Should the Catholic Church also change the rule of monogamy to polygamy to lower pedophilia in married men?
The underlining reason for the attack on celibacy is due to what celibacy represents viz. holiness. It exposes the unholiness of those who practice or crave immoral sex.
If Crowther had it his way, the Catholic Church would not preach against homosexuality, fornication, masturbation, or non-procreative sexual activity. He uses the defense of helpless children and pretends to care about divine judgement while ridiculing the Church's strong stance against sexual crimes against God.
The pedophiles deserve the most severe punishment given by the law, but the whole Church doesn't deserve the blame. If he is going to blame someone other than the one who committed the crime why not blame it on God? He could have stopped it, right?
It's plain to see that he also has a problem with Jesus Himself. Crowther doesn't like Christ's metaphor of the sheep and shepherd. It means that he has to follow an authority other than himself.
The Church will not abandon celibacy for the sake of man's concupiscence. Christ commands us to obey the Church that we may be perfected in holiness.
Holiness demands obedience and Hal Crowther isn't interested is either one.
It is certainly true that there are a great number of legitimate and honest priests in the Catholic Church. It's just as true that the failings and crimes of which many others are guilty apply as well to non-Catholic pastors and organizations (even the 6th Dalai Lama,1683-1706, was an inveterate booty chaser).
I am not anti-Catholic; however, to think that this is a new situation is to ignore the well documented history of the Church and the lives of many of the Popes, themselves. The truth is that any long-term human organization, whether a business corporation, a labor union, a government, or a church, eventually has as its primary goal its own continued existence and all other things become secondary.
I applaud Hal Crowther on wiping the scales from his eyes (or were they gouged out by an intrusive finger?). Supportive companionship is excellent for attitudinal maintenance but God requires no middlemen.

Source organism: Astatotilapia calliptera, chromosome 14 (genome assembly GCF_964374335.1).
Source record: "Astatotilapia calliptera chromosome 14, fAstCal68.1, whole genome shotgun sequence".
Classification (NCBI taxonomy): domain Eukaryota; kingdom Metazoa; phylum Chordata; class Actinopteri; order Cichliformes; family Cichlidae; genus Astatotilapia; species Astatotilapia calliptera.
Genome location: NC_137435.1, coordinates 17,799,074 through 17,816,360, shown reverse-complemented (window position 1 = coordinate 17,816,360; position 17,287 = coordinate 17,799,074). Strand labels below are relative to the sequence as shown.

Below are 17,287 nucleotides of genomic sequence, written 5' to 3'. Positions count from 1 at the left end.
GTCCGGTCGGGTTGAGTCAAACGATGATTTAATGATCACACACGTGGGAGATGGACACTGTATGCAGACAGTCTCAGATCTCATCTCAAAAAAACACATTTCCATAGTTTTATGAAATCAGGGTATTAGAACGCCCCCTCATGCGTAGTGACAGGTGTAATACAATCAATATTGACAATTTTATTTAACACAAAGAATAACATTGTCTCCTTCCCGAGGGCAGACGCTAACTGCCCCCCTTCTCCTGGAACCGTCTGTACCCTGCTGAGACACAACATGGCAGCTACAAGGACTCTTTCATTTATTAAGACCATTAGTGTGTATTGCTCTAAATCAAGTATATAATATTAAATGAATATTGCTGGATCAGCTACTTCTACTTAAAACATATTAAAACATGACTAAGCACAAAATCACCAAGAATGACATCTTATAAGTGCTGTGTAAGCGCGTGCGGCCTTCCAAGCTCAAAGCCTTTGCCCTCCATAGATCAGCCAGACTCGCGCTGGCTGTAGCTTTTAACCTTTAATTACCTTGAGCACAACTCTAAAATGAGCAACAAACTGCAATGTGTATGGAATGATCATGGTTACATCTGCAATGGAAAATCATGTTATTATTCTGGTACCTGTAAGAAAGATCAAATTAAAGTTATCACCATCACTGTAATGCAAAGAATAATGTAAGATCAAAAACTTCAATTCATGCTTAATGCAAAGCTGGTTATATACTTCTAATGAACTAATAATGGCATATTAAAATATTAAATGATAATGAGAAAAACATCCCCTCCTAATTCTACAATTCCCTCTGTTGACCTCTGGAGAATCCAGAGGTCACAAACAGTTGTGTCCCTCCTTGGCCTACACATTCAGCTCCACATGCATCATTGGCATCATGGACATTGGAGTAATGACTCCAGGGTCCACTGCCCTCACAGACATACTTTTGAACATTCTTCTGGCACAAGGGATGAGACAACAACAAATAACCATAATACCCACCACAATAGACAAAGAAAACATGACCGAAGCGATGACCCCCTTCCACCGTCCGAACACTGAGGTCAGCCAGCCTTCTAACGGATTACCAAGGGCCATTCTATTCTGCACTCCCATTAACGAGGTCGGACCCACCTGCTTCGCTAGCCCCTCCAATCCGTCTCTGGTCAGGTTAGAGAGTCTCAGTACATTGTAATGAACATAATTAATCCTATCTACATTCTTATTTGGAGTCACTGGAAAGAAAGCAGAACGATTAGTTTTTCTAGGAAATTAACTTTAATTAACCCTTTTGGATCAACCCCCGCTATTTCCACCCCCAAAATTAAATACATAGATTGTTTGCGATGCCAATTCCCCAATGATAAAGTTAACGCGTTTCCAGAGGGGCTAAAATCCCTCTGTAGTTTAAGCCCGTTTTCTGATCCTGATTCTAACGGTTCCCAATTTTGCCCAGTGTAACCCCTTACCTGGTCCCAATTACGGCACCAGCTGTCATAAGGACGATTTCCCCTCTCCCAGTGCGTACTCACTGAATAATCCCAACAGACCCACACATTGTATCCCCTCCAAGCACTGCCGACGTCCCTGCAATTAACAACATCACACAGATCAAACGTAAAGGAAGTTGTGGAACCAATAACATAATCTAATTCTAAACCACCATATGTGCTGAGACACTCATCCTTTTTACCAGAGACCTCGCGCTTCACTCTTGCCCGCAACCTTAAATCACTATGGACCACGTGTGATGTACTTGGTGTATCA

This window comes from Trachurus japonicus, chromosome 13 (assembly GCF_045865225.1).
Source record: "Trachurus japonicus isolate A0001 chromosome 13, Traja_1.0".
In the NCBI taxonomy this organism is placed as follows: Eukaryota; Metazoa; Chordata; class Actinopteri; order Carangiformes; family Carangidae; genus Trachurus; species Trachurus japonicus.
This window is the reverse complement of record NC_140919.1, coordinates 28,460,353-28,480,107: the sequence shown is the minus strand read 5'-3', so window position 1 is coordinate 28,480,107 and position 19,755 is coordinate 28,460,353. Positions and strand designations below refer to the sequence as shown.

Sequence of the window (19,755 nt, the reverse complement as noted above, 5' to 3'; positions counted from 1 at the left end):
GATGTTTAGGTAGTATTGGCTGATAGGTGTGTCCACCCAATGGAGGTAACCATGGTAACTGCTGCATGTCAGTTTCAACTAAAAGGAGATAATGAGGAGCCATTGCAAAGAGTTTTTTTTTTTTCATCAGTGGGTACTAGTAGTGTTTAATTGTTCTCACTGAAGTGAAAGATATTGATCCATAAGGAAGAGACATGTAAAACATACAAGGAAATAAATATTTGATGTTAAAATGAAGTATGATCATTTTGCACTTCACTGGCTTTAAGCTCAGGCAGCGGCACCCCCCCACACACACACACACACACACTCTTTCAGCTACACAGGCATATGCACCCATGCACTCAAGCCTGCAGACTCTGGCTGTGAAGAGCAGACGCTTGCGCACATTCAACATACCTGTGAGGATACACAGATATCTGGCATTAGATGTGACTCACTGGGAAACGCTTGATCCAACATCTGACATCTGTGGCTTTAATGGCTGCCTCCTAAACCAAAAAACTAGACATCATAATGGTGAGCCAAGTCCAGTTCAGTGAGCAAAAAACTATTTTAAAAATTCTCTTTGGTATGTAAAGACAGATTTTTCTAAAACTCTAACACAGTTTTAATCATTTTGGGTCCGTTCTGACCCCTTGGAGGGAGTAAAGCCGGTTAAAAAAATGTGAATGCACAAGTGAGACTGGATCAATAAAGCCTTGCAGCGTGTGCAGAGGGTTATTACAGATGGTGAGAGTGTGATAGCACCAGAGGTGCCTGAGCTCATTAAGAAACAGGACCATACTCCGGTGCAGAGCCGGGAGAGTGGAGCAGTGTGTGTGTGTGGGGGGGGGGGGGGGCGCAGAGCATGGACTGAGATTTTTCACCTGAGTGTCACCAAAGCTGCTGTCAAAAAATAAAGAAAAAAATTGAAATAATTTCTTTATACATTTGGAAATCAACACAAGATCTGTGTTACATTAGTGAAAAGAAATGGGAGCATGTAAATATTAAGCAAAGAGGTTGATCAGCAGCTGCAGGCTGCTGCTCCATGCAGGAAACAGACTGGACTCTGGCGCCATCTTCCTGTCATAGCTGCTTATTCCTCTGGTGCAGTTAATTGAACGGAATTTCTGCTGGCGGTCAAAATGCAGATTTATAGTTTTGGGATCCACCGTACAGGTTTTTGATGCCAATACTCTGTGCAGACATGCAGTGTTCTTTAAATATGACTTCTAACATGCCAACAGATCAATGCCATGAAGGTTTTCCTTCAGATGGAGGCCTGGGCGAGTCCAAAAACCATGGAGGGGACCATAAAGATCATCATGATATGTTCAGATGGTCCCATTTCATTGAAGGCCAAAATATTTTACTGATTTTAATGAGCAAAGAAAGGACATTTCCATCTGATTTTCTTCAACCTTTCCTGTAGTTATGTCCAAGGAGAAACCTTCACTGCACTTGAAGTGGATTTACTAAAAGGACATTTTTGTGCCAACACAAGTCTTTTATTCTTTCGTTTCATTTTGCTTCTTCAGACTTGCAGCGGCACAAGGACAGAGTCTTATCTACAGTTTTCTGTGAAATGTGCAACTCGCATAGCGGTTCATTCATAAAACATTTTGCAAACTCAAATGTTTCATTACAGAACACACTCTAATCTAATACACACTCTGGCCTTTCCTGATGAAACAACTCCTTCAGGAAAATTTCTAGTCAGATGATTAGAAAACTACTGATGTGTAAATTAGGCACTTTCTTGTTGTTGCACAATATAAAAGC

Dear Ace Weekly,
In the Spring 2002 Latin Mass magazine, author Donna Steichen tells of Napoleon Bonaparte's attempts to dominate the Catholic Church in France.
He often became infuriated over the Pope and the hierarchy's refusal to kowtow to his demands. As a consequence, Napolean once thundered to Cardinal Consalvi, Pope Pius VII's secretary of state, "I'll destroy your Church." After reassuring Napolean that no such thing was going to happen, Consalvi tells him that, "If all the bad popes and immoral priests and the thousands of sinners in the Church haven't been able to destroy her in 1900 years, you certainly can't do it in one lifetime."
If Napoleon's predictions of destroying the Catholic Faith came to naught, will the vacuous predictions of Catholic doom by the comparatively insignificant Hal Crowther fair any better? I don't think so.
Get up, stand up...
Lexington firefighters and police assembled last Thursday in the Cox Street parking lot at Rupp Arena, before ambling down to a Council meeting to respond to a 3 percent salary increase. The raise was not opposed, so much as the coincidental 20 percent increase in insurance costs. Many current firefighters and officers say they don't want to be forced to follow former colleagues who've left Lexington to serve in other counties that offer better pay and benefits.
The History Channel Time Machine will be in Lexington from June 5 to June 9. The first stop will be at Lexington Legends and then Kentucky Horse Park from June 7-8 (during Festival of the Bluegrass.
This time next year
Earlier this week, Ernie Fletcher announced the formation of an "exploratory committee" to consider running for next May's gubernatorial Republican nomination. He fell short of announcing candidacy, but the exploratory phase of a campaign allows prospective candidates to raise up to $90,000.